What Is Benzene?

Benzene is a chemical found in nature and manufactured products. It’s highly toxic to humans, which means it can harm you if you swallow it, touch it, or breathe it in.

It may appear colorless or slightly yellow in liquid form. It evaporates easily at room temperature and can dissolve somewhat in water.

Benzene has a slightly sweet smell, and it burns very easily.

Where Do You Find Benzene?

Things like volcanoes, forest fires, and even rotting food can put benzene into the air, water, and soil.

You could also find benzene in:

  • Crude oil
  • Gasoline
  • Cigarette smoke

Manufacturers also use it to make a wide range of products, including:

  • Plastics and resins
  • Nylon and other synthetic fibers
  • Lubricants
  • Rubbers
  • Medications
  • Pesticides
  • Dyes
  • Detergents

How Can Benzene Harm You?

Benzene is one of the substances that the Environmental Protection Agency calls a “known human carcinogen.” That means that it causes cancer in humans.

In particular, scientists believe that high levels of benzene can cause leukemia and possibly other blood-based cancers.

Benzene interferes with the way your cells work. It might damage your immune system by changing germ-fighting antibodies and white blood cells. Or it might cause your body to make fewer red blood cells. That can lead something called anemia. That's when your body doesn't make enough red blood cells to give your body enough oxygen to work well.

Benzene can also damage nerves and cause other problems with your nervous system. Exposure to high levels of it may make ovaries smaller and cause irregular periods.

How benzene can affect you depends on:

  • The amount you're exposed to
  • How it gets into your body (touch, swallow, or inhale)
  • How long you're exposed to it

Other things that play a role include your age, your overall health, and any other conditions you have.

How Could You Be Exposed to Benzene?

You're most likely to take in higher amounts of benzene at workplaces that use it. This might include:

  • Chemical plants
  • Shoe manufacturers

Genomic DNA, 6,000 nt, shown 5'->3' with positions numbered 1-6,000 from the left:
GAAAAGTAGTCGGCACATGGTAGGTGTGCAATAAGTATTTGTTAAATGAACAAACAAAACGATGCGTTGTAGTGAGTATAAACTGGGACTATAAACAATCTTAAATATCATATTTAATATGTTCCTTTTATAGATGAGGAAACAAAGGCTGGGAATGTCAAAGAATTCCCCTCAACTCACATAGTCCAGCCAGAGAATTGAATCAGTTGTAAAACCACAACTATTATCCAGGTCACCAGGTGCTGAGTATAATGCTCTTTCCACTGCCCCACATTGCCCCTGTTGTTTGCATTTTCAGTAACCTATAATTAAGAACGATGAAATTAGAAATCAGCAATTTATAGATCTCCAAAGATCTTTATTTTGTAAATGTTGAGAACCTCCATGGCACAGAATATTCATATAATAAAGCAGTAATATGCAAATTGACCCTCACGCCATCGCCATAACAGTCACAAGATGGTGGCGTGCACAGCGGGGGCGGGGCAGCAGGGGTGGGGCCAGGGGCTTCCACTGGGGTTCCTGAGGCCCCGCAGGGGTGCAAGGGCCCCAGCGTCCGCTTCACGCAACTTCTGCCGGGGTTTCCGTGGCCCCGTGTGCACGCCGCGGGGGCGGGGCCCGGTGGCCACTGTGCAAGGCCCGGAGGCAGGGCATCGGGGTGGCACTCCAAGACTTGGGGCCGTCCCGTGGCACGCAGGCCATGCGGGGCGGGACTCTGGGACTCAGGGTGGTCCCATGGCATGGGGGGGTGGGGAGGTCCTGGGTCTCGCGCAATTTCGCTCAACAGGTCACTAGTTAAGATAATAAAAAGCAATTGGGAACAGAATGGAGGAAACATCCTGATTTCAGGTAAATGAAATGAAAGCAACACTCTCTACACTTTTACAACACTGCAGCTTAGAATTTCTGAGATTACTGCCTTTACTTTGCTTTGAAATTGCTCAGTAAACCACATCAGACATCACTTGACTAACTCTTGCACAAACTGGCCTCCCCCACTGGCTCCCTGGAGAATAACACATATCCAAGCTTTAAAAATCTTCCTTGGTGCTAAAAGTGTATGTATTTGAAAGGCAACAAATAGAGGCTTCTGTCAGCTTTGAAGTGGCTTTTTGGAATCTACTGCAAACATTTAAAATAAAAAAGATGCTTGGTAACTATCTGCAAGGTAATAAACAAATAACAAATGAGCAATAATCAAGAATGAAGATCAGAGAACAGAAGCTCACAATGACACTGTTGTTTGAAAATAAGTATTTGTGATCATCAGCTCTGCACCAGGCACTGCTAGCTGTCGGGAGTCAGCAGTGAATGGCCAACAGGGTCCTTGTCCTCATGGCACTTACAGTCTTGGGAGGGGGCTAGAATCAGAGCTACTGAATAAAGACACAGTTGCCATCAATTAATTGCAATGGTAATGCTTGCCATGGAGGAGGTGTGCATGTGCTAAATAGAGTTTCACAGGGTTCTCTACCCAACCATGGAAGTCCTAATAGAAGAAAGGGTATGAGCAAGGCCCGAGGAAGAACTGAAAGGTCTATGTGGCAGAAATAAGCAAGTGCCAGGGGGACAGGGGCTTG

• Oil and gas refineries
  • Manufacturers of dyes, detergents, drugs, or pesticides

Workplace exposure has dropped significantly over the past few decades thanks to federal and state regulations.

Continued

You can also inhale benzene from cigarettes, whether you use them yourself or just breathe in the secondhand smoke. This accounts for about half of all exposure to benzene in the United States.

You might also take it in from the fumes of things like:

  • Glues
  • Solvents
  • Paints
  • Gasoline
  • Some art supplies

This is especially likely if you’re in an area that doesn't have good air flow.

A 2021 report from Valisure found benzene in 78 sunscreens and sun-care products. A separate report in the same year found that 44 hand sanitizer products contained benzene.

How Will I Know If I've Been Exposed to Benzene?

If high levels of benzene have gotten into your body all at once, you might notice things like:

In serious cases, you may collapse, lose consciousness, or go into convulsions.

If you know you’ve been exposed to high levels of benzene:

  • Get fresh air right away.
  • Remove your clothes quickly and wash yourself all over with soap and water.
  • Use scissors to cut off any clothes that you would normally pull over your head to take off.
  • Dispose of your clothes in a sealed plastic bag.
  • If you notice blurred vision or burning in your eyes, flush them with plain water for 15 minutes.
  • If you wear contact lenses, take them out.
  • Get medical help as soon as possible.
WebMD Medical Reference Reviewed by Brunilda Nazario, MD on June 03, 2021

Sources

SOURCES:

Alliance of Nurses for Healthy Environments: “Benzene.”

American Cancer Society: “Benzene and Cancer Risk.”

Annual Review of Public Health: “Advances in Understanding Benzene Health Effects and Susceptibility.”

CDC: “Facts About Benzene.”

Valisure: “Valisure Detects Benzene in Hand Sanitizers,” "Valisure Detects High Levels Of Known Human Carcinogen Benzene In Several Sunscreen Products And Requests FDA Actions."

Vermont Department of Health: “Benzene in Air, Water, and Consumer Products.” 

Mayo Clinic: "Anemia."

© 2021 WebMD, LLC. All rights reserved.

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